Build the product that you want to use.

Apple knew the iPod was going to be successful because they could see how badly they each wanted one personally. With the iPhone, they were excited about building a phone that they would personally want to use.

It’s the best motivator.

The goal of any product or service is to create memorable experiences for customers.

You must enrich their lives intangible and real ways they value.

Apple didn’t sell products.

He sold experiences and status.

He gave customers new and better ways to think about problems and how to solve them, oftentimes before they realize it by themselves.

Before its launch in 2001, people struggled with organizing their digital music collections. So Apple built the iPod with the catchphrase,

“1,000 songs in your pocket.”

Steve Jobs wasn’t also a big fan of traditional retail, so Apple completely re-engineered the retail experience to deliver a distinctive customer experience.

  • Customers can come and touch the products with their hands
  • No salespeople, but rather experts

5 years after the first Apple store, Apple reached $1 billion in annual sales — faster than any other retailer in history.

Make progress by eliminating things.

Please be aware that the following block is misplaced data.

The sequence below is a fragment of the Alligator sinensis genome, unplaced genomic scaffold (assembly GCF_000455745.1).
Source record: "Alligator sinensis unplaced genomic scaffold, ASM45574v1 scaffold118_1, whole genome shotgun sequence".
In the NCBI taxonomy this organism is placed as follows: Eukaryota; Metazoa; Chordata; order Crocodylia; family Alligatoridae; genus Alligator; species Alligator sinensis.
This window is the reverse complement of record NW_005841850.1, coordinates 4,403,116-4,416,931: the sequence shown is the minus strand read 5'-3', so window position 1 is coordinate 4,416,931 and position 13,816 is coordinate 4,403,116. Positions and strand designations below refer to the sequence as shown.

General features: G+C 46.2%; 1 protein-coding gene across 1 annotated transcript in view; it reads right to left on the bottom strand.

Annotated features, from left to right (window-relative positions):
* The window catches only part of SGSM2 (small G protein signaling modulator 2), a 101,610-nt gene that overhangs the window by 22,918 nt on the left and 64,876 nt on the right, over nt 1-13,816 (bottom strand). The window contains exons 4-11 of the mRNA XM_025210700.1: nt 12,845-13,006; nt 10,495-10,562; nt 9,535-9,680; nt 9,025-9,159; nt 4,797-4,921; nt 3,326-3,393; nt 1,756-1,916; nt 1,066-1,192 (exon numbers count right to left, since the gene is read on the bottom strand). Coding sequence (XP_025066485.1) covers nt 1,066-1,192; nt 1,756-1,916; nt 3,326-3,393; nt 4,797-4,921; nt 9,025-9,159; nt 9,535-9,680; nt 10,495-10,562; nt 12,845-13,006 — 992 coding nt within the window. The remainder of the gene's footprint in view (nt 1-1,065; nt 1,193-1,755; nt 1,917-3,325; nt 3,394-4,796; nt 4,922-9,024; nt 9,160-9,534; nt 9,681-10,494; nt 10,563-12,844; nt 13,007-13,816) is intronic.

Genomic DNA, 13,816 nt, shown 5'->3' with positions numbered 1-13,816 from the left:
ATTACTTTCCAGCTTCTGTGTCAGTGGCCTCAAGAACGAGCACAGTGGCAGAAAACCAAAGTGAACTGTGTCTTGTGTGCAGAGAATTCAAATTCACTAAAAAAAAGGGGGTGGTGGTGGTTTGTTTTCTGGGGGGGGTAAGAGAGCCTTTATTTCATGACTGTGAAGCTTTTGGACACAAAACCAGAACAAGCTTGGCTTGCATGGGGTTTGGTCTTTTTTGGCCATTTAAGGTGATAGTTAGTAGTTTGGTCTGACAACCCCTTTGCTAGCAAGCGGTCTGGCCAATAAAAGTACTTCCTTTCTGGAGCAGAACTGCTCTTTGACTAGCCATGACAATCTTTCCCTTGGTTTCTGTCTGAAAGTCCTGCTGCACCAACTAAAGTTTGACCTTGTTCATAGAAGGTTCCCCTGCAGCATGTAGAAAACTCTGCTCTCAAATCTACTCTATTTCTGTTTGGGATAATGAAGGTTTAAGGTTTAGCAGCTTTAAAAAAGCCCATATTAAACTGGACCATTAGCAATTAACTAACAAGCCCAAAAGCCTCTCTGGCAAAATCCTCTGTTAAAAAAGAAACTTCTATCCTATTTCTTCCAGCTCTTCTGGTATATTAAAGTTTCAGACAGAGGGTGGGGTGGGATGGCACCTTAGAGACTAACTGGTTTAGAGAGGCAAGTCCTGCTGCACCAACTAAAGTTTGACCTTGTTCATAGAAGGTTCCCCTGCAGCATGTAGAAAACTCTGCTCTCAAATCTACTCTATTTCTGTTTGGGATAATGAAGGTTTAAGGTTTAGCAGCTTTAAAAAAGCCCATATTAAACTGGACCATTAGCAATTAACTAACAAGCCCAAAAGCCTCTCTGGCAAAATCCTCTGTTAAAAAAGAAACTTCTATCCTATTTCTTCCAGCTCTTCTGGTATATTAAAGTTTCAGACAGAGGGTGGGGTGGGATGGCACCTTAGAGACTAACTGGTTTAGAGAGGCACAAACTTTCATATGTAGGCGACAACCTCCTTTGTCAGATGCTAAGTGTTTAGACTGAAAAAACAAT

Jony Ive, who was the Chief Design Officer at Apple explains,

“To be truly simple, you have to go really deep. You have to deeply understand the essence of a product in order to be able to get rid of the parts that are not essential.”

You have to say no to a thousand things

In the words of John Sculley, former Apple CEO:

“What makes Steve’s methodology different from everybody else’s is that he always believed that the most important decisions you make are not the things that you do, but the things you decide not to do.”

Great companies like Apple typically focus on the one thing the product is made to do and just focus on that, aggressively.

“The way you get programmer productivity is not by increasing the lines of code per programmer per day. That doesn’t work. The way you get programmer productivity is by eliminating lines of code you have to write.
The line of code that’s the fastest to write, that never breaks, that doesn’t need maintenance, is the line you never had to write.”

This brings me to the next point.

Do a few things, really well

Deciding what not to do is as important as deciding what to do. It’s as true for companies, as it’s for products.

“We all have a short period of time on this earth. We probably only have the opportunity to do a few things really great and do them well.”